Sir Jon Trimmer’s appearance on stage with the Royal New Zealand Ballet later this year as the ageing Don Quixote, in the ballet of the same name, will surely be greeted with tumultuous applause. Though there may not be quite as much bounce in the body these days, sixty-nine-year-old Sir Jon is just as popular with the public as when he joined the company in 1958 – on the same day as Jacqui Oswald, who later became his wife.
Jonty, as he’s known backstage, was born in the Petone house near the beach in which his parents married in 1939. His mother, whose family were gypsies from Spain, danced in musicals in Wellington and his father was a wool classer who played the violin in orchestras round town. All six kids – three girls and three boys – danced, sang and did a little acting at home.
The boy who enrolled at his sister Pam’s dance school at the age of twelve went on to perform with Margot Fonteyn and Rudolph Nureyev in an international career spanning eleven years and several continents.
Sir Jon initially thought he would retire at the age of thirty-six but dance stars are rare in this part of the world so he returned home in 1970 to help revive the ailing national company. Jacqui became company ballet mistress and Sir Jon became principal male dancer, taking on the great character roles, such as the Russian doll come to life in Petrouchka and Albrecht in Giselle.
That commitment to ballet in New Zealand has seen the dancer, knighted in 1999, carry on performing well past the age when most have packed away their pumps. Contributing to this artistic longevity was a latent acting ability that led to success as a stage and screen actor in non-dancing parts. Sir Jon’s performance as the sinister pyromaniac in the 1986 television series The Fire-Raiser (based on Maurice Gee’s children’s novel) earned him a best actor nomination.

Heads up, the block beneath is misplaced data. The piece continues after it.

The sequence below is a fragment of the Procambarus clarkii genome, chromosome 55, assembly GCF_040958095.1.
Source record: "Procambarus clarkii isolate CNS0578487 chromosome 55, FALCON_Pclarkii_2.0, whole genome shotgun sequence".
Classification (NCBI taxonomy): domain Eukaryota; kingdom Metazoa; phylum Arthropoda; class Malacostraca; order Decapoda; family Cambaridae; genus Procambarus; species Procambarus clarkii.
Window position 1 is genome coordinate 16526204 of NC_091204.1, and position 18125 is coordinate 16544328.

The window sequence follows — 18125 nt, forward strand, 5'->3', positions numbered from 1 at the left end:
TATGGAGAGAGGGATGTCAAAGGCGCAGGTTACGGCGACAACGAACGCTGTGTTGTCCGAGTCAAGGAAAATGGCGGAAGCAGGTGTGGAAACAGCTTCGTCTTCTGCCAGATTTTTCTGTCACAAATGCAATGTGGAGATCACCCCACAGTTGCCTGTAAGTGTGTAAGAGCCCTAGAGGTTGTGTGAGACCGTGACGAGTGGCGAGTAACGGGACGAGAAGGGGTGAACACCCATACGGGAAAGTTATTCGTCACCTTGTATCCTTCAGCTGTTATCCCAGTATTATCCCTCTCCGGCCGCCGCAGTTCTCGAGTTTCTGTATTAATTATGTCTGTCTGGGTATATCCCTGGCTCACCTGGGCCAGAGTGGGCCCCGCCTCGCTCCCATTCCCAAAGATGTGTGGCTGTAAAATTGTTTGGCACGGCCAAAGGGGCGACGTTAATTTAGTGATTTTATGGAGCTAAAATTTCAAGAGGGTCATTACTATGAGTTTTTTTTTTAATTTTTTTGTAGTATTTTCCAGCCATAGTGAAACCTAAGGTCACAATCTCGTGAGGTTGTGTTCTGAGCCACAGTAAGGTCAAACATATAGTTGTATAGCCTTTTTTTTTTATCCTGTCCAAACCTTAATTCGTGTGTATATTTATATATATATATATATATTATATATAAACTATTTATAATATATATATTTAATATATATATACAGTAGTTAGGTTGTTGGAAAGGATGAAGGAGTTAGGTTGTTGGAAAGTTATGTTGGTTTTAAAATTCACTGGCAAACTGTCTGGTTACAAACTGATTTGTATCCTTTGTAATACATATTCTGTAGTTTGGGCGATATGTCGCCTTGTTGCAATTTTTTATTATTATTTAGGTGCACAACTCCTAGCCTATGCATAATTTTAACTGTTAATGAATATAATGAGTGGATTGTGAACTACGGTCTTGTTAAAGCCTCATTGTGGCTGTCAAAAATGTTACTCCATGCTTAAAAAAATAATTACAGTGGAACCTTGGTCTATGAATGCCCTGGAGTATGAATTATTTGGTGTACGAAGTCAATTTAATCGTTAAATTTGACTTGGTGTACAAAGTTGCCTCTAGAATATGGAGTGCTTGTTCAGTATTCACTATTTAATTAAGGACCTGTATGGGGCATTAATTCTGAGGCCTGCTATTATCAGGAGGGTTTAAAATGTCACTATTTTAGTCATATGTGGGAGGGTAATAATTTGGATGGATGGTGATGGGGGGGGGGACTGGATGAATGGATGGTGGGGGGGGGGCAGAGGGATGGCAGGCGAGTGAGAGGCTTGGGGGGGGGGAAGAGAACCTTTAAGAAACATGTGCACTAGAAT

For two years he toured with actress Helen Moulder in the play Meeting Karpovsky, acting the role of a mysterious dance tutor. The creative talent doesn’t stop there. Jon and Jacqui both have art studios at the rambling Paekakariki property they’ve called home since 1984. Their work, like their professional lives, crosses over, intertwines and diverges.
Both have worked in clay and in paint; both have sold their work and between them their output covers a broad range of themes and styles, from mythology to still life to portraiture. The Trimmers seem the epitome of urbane city dwellers, yet they haven’t missed the metropolis in the twenty-four years since they left a central Wellington apartment for their home close to the sea on the Kapiti Coast.
Watercolours of ballet sets, a beaded fringe from the ballet company’s wardrobe, books, dolls, stones, old specs, framed black and white family photographs and his-and-hers honours citations all jostle for attention. Outside, that love of colour extends to the garden where Sir Jon cross-pollinates yellow, orange, red and pink hibiscus – producing surprising seedlings. He also cultivates palms of every sort and keeps the kitchen pantry full of silverbeet, tomatoes, potatoes and string beans. Gnarled vines on the faded terracotta walls of the old stucco house groan under an abundance of grapes.
As for retirement, the signs are all good for Sir Jon’s many fans. His mother was never a “ballet mum”, unlike some who follow their offspring around. She lived to the ripe old age of ninety-seven and could still dance well into her eighties, like a “slightly elderly Ginger Rogers”. He has every intention of following in her footsteps. Please viewthe photo gallery for all the images from this story.